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Ansible is an open-source tool that uses playbooks to enable configuration management, software provisioning, and application deployment. It is primarily written in Python and was released in 2012. Ever since then, it has saved countless hours of often menial work of deploying and maintaining IT infrastructure. Overall, Ansible is very consistent, secure, reliable, and it requires a minimal learning curve. Simply put, Ansible is a powerful tool for automating apps and infrastructure. You can read more about general Ansible information in our recently published article.

What Are Ansible Playbooks?

Ansible Playbooks are sets of “directives” (or plays) that a user can send to a single target server or multiple servers. They are at the heart of Ansible itself and enable automating infrastructure management. Ansible Playbooks offer excellent repeatability and re-usability in managing and deploying simple or complex applications, often on a significant amount of machines. As an analogy, imagine an NBA team using various playbooks they created for specific situations on the game day. Things are similar to IT departments within the company. Ansible Playbooks enable them to deploy multiple “plays” for particular purposes.

Basic Ansible Syntax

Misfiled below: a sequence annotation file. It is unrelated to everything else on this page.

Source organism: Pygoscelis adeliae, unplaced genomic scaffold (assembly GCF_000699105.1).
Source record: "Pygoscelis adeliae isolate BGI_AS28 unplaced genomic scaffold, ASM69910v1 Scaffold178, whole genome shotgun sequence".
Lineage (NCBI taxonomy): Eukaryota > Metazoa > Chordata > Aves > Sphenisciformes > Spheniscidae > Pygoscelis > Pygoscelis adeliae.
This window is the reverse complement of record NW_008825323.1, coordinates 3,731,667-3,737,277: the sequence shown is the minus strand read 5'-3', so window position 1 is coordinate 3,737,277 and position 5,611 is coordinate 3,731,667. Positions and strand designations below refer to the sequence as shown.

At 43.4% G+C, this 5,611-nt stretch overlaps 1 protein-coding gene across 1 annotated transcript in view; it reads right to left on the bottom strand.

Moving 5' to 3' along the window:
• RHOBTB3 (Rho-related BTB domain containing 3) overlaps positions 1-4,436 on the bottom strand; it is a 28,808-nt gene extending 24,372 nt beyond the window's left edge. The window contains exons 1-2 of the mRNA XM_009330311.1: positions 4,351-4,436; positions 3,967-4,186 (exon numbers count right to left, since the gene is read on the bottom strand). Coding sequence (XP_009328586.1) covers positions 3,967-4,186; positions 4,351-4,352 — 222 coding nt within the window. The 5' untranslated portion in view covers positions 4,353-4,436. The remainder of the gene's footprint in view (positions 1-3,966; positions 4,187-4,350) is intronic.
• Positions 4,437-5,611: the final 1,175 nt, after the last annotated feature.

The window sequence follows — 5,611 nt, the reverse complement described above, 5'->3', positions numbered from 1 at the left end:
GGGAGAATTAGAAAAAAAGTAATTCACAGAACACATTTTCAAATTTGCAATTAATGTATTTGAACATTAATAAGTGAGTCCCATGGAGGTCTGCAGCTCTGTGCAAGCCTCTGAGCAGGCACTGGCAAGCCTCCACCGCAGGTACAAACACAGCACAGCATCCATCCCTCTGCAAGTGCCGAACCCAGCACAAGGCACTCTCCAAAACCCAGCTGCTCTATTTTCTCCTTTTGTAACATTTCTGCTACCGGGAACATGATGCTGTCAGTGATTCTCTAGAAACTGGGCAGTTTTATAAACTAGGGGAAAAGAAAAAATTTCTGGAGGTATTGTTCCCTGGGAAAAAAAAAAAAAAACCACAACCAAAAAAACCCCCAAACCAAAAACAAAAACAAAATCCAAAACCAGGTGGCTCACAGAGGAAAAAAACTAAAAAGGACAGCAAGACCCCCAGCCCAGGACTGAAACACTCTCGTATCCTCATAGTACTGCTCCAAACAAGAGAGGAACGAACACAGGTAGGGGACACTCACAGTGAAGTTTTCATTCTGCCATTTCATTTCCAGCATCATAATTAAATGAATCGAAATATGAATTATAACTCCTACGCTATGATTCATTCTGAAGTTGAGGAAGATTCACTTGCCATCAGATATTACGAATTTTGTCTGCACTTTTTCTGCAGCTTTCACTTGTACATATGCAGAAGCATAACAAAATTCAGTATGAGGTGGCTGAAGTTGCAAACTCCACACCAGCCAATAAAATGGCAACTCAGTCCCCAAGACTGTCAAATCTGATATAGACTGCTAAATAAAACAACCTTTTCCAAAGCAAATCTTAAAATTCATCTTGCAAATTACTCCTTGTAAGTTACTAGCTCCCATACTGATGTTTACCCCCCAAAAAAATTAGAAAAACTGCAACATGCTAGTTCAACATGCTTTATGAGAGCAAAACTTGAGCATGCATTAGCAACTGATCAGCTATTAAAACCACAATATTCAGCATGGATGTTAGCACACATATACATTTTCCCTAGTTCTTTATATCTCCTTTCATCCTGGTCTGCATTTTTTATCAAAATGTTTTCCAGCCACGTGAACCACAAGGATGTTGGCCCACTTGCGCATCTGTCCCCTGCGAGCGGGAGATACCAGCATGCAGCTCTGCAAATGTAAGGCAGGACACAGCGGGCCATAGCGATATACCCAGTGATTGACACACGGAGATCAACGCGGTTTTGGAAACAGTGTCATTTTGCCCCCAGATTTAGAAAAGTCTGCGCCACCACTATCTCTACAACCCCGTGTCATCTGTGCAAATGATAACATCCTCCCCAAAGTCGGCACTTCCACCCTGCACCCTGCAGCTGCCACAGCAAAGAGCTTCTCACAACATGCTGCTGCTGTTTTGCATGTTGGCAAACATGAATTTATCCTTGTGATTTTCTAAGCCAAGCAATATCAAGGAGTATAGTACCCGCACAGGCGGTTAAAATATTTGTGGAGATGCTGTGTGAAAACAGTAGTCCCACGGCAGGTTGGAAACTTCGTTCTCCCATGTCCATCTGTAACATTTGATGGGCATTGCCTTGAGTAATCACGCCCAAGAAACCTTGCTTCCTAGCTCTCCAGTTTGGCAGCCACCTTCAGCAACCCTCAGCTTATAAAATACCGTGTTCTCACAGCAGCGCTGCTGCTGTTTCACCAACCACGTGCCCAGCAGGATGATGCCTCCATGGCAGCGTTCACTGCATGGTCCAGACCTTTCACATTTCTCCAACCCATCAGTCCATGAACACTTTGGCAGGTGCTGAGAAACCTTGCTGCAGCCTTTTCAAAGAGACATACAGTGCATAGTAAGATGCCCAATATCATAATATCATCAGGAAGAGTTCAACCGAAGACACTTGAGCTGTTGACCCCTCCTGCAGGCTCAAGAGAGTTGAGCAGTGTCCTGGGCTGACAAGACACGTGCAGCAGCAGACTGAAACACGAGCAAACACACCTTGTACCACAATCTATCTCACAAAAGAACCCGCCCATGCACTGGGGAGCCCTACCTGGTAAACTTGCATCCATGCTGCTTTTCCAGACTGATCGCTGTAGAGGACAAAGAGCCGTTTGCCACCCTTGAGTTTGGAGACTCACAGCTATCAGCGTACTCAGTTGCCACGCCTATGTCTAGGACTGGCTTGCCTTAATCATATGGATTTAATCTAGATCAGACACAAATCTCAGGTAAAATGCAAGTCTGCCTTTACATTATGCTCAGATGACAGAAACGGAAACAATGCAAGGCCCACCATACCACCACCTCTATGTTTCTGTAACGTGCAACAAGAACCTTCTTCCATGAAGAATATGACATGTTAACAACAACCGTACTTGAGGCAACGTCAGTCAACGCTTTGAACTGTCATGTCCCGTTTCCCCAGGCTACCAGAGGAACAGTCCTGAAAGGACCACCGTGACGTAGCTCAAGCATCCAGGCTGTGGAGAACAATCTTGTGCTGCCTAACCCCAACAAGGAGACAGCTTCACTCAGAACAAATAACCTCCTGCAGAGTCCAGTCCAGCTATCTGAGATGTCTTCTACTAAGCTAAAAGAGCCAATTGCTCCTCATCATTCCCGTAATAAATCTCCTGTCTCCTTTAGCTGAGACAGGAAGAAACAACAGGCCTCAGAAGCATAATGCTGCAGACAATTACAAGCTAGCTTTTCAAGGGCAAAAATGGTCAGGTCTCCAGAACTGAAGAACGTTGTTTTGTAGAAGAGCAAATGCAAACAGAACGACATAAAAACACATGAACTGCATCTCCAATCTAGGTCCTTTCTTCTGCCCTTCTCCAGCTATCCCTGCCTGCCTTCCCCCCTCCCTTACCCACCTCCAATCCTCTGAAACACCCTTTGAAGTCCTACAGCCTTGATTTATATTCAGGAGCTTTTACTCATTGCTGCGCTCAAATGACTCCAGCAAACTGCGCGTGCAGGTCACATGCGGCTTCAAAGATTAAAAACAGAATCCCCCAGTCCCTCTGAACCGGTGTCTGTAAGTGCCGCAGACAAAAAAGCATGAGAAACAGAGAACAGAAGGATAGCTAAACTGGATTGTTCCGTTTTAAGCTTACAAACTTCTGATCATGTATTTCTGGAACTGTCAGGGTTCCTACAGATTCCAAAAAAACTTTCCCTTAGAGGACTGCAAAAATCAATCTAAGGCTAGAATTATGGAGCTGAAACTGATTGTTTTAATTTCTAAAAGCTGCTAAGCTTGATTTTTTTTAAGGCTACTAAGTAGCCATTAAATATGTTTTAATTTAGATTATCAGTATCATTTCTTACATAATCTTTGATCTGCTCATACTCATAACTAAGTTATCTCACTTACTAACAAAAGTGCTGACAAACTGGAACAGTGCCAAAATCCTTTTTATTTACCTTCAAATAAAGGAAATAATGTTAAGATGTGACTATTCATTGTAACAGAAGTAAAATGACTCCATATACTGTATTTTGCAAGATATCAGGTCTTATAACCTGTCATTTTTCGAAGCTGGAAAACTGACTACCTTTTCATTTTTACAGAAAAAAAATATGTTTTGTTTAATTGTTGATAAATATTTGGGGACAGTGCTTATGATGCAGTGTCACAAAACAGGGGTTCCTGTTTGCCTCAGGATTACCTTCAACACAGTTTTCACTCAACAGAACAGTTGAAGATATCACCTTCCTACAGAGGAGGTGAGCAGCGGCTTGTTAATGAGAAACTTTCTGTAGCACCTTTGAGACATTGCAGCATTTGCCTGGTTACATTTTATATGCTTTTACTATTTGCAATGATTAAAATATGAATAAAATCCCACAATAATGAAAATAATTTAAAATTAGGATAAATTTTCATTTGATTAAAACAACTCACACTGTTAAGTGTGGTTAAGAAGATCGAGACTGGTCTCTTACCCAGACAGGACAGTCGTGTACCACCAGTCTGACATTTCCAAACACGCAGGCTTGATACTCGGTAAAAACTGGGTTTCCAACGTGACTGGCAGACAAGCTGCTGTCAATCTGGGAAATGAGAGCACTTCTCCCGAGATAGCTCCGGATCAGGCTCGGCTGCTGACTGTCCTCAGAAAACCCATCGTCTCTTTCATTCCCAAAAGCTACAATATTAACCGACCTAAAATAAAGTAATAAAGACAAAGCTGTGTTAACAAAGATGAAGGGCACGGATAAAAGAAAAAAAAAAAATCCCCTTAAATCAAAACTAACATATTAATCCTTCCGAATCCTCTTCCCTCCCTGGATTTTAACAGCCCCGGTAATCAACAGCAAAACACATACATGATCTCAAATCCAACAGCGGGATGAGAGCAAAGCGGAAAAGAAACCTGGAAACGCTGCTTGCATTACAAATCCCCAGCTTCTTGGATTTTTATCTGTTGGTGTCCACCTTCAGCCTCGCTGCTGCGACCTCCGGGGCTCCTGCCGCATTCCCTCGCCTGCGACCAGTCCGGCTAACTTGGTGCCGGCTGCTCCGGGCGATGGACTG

Ansible Playbooks are expressed (written) in YAML (Yet Another Markup Language). Ansible creators opted for YAML since it is relatively easy for humans to write it, read it, and understand it (compared to XML or JSON, for example). It is important to note that YAML is a space indented format for representing data. YAML is a strict language, and the file starts with --- (3 hyphens). 

Overall, the Ansible playbook is a single YAML file. Inside the playbook, we have individual plays (we can have one or multiple plays in a single playbook file), which define a set of tasks that will be run on servers. In conclusion, a task is an action that will be performed on the target hostname/s (executing a command, installing a package, etc.)

Basic YAML tags

  • name: The name tag defines the name of a specific Ansible Playbook. In plain English, it explains what the play will be doing. 
  • hosts: hosts tag enables us to specify specific hostnames or groups to use in the playbook (defined in the inventory file). This tag is required in the playbook.
  • tasks: tasks are specific actions that will be performed. It usually has a name field that describes the task.